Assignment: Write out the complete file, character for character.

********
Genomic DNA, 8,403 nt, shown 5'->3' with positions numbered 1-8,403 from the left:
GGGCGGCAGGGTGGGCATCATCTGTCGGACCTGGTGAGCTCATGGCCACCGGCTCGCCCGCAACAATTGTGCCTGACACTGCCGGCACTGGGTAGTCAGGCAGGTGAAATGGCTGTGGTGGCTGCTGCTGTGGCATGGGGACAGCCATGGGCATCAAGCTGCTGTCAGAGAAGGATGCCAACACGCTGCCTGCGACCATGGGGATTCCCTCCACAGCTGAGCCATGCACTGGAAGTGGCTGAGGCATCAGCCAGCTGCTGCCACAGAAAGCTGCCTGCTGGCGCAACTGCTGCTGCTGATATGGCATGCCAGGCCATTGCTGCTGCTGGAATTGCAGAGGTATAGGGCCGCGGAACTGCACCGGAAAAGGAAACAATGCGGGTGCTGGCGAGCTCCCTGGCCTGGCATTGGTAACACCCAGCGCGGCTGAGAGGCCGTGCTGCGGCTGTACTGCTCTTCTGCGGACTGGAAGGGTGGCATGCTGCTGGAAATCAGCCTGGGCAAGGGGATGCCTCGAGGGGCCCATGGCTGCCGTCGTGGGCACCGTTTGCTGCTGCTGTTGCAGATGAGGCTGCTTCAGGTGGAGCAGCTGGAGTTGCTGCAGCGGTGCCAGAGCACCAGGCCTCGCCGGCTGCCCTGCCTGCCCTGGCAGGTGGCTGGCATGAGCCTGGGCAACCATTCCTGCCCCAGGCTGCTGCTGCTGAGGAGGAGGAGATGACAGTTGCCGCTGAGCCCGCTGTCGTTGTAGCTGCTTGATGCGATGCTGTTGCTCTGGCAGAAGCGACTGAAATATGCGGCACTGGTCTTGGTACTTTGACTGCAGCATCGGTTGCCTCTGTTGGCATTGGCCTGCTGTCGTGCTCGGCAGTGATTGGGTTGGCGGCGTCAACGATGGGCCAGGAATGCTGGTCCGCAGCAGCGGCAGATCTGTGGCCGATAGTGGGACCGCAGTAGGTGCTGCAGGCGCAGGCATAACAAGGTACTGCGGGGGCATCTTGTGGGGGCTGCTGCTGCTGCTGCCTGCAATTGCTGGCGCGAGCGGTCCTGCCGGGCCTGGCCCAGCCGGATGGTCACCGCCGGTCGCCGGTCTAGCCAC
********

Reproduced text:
Genomic DNA, 8,403 nt, shown 5'->3' with positions numbered 1-8,403 from the left:
GGGCGGCAGGGTGGGCATCATCTGTCGGACCTGGTGAGCTCATGGCCACCGGCTCGCCCGCAACAATTGTGCCTGACACTGCCGGCACTGGGTAGTCAGGCAGGTGAAATGGCTGTGGTGGCTGCTGCTGTGGCATGGGGACAGCCATGGGCATCAAGCTGCTGTCAGAGAAGGATGCCAACACGCTGCCTGCGACCATGGGGATTCCCTCCACAGCTGAGCCATGCACTGGAAGTGGCTGAGGCATCAGCCAGCTGCTGCCACAGAAAGCTGCCTGCTGGCGCAACTGCTGCTGCTGATATGGCATGCCAGGCCATTGCTGCTGCTGGAATTGCAGAGGTATAGGGCCGCGGAACTGCACCGGAAAAGGAAACAATGCGGGTGCTGGCGAGCTCCCTGGCCTGGCATTGGTAACACCCAGCGCGGCTGAGAGGCCGTGCTGCGGCTGTACTGCTCTTCTGCGGACTGGAAGGGTGGCATGCTGCTGGAAATCAGCCTGGGCAAGGGGATGCCTCGAGGGGCCCATGGCTGCCGTCGTGGGCACCGTTTGCTGCTGCTGTTGCAGATGAGGCTGCTTCAGGTGGAGCAGCTGGAGTTGCTGCAGCGGTGCCAGAGCACCAGGCCTCGCCGGCTGCCCTGCCTGCCCTGGCAGGTGGCTGGCATGAGCCTGGGCAACCATTCCTGCCCCAGGCTGCTGCTGCTGAGGAGGAGGAGATGACAGTTGCCGCTGAGCCCGCTGTCGTTGTAGCTGCTTGATGCGATGCTGTTGCTCTGGCAGAAGCGACTGAAATATGCGGCACTGGTCTTGGTACTTTGACTGCAGCATCGGTTGCCTCTGTTGGCATTGGCCTGCTGTCGTGCTCGGCAGTGATTGGGTTGGCGGCGTCAACGATGGGCCAGGAATGCTGGTCCGCAGCAGCGGCAGATCTGTGGCCGATAGTGGGACCGCAGTAGGTGCTGCAGGCGCAGGCATAACAAGGTACTGCGGGGGCATCTTGTGGGGGCTGCTGCTGCTGCTGCCTGCAATTGCTGGCGCGAGCGGTCCTGCCGGGCCTGGCCCAGCCGGATGGTCACCGCCGGTCGCCGGTCTAGCCAC